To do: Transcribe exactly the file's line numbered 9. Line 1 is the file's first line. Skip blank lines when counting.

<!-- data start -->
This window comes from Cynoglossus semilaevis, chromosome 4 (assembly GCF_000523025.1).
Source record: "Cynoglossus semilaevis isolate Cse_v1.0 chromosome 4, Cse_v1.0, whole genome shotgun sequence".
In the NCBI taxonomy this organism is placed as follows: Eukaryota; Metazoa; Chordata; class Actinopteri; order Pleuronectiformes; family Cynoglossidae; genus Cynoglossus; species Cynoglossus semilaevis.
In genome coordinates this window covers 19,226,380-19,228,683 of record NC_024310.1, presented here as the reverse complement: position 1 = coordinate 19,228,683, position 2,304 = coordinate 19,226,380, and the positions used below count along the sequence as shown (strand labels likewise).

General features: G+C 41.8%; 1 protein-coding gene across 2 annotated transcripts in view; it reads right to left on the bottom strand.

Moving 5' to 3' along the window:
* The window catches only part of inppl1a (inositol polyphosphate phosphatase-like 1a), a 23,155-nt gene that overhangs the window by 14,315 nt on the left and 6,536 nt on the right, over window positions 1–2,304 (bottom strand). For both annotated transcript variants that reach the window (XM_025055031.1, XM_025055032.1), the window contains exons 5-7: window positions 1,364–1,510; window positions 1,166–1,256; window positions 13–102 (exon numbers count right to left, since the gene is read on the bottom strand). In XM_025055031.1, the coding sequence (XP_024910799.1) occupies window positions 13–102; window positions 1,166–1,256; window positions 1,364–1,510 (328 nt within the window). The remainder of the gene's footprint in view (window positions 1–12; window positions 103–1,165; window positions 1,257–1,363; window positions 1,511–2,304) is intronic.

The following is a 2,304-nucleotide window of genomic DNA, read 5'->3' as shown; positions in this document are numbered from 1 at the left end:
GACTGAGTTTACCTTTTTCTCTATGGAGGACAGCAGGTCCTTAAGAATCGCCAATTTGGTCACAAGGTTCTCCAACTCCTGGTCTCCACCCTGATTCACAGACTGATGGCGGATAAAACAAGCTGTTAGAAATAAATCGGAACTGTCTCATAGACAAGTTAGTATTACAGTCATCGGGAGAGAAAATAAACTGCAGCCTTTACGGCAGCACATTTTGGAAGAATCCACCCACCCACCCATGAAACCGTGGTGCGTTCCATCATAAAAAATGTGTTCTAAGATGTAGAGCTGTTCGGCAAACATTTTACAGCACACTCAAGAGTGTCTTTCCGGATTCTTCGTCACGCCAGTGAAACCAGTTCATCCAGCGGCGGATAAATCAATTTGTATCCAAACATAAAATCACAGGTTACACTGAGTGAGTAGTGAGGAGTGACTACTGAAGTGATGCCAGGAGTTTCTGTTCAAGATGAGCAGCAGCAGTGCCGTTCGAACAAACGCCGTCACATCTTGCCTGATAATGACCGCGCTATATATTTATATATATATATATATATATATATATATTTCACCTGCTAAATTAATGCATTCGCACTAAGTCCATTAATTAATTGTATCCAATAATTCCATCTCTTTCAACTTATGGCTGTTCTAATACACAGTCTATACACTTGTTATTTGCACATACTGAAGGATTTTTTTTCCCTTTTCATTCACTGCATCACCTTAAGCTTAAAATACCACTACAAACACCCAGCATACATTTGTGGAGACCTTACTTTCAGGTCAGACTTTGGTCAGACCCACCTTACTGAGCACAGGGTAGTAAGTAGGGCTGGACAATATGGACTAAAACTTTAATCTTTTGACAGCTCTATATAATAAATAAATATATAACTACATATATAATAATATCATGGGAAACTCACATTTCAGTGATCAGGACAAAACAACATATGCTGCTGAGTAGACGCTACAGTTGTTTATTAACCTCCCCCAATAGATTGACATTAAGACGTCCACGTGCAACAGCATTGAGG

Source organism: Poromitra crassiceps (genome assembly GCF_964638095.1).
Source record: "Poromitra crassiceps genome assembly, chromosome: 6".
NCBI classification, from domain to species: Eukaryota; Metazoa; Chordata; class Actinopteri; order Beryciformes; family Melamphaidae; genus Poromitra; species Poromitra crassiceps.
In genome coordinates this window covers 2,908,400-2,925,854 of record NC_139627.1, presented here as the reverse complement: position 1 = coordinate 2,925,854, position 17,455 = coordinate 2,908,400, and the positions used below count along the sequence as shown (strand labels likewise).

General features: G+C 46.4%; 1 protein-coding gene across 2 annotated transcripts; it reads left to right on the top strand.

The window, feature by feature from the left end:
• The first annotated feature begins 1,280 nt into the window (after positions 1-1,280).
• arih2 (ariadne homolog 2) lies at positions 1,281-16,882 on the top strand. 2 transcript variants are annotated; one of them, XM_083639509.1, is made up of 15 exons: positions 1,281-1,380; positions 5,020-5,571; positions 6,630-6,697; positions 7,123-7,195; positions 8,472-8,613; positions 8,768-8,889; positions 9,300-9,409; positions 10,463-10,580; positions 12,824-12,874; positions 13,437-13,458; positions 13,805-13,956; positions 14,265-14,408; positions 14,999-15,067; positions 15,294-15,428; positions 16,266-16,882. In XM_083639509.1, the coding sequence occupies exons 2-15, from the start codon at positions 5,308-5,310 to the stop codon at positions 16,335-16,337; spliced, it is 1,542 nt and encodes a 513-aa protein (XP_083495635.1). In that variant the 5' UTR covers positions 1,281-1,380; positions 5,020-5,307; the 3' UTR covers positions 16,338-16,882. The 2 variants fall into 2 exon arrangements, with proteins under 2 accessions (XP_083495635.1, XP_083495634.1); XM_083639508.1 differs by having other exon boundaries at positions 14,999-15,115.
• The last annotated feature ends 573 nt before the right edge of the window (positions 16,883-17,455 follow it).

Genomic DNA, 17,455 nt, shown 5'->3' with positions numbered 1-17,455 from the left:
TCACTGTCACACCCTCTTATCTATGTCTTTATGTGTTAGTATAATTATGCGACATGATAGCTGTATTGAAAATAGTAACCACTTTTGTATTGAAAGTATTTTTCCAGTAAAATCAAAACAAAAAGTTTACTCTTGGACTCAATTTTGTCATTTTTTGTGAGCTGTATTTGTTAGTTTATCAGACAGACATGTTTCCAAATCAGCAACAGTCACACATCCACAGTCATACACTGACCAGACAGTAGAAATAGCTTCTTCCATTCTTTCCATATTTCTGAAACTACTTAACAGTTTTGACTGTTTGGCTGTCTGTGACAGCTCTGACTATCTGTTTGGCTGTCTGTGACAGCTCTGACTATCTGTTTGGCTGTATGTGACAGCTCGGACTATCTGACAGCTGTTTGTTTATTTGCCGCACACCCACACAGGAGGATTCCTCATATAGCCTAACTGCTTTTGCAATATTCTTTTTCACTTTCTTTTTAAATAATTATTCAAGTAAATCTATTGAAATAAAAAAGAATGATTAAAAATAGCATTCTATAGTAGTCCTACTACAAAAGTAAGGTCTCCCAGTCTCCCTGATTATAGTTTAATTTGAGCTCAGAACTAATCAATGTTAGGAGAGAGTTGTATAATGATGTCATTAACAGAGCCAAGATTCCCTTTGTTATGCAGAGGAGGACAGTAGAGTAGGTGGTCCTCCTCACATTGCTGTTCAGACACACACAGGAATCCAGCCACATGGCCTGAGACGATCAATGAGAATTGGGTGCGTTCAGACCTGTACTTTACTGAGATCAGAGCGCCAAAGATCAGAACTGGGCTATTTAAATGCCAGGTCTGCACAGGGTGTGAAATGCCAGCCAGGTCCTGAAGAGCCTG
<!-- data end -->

GACTGAGTTTACCTTTTTCTCTATGGAGGACAGCAGGTCCTTAAGAATCGCCAATTTGGTCACAAGGTTCTCCAACTCCTGGTCTCCACCCTGATTCACAGACTGATGGCGGATAAAACAAGCTGTTAGAAATAAATCGGAACTGTCTCATAGACAAGTTAGTATTACAGTCATCGGGAGAGAAAATAAACTGCAGCCTTTACGGCAGCACATTTTGGAAGAATCCACCCACCCACCCATGAAACCGTGGTGCGTTCCATCATAAAAAATGTGTTCTAAGATGTAGAGCTGTTCGGCAAACATTTTACAGCACACTCAAGAGTGTCTTTCCGGATTCTTCGTCACGCCAGTGAAACCAGTTCATCCAGCGGCGGATAAATCAATTTGTATCCAAACATAAAATCACAGGTTACACTGAGTGAGTAGTGAGGAGTGACTACTGAAGTGATGCCAGGAGTTTCTGTTCAAGATGAGCAGCAGCAGTGCCGTTCGAACAAACGCCGTCACATCTTGCCTGATAATGACCGCGCTATATATTTATATATATATATATATATATATATATATTTCACCTGCTAAATTAATGCATTCGCACTAAGTCCATTAATTAATTGTATCCAATAATTCCATCTCTTTCAACTTATGGCTGTTCTAATACACAGTCTATACACTTGTTATTTGCACATACTGAAGGATTTTTTTTCCCTTTTCATTCACTGCATCACCTTAAGCTTAAAATACCACTACAAACACCCAGCATACATTTGTGGAGACCTTACTTTCAGGTCAGACTTTGGTCAGACCCACCTTACTGAGCACAGGGTAGTAAGTAGGGCTGGACAATATGGACTAAAACTTTAATCTTTTGACAGCTCTATATAATAAATAAATATATAACTACATATATAATAATATCATGGGAAACTCACATTTCAGTGATCAGGACAAAACAACATATGCTGCTGAGTAGACGCTACAGTTGTTTATTAACCTCCCCCAATAGATTGACATTAAGACGTCCACGTGCAACAGCATTGAGG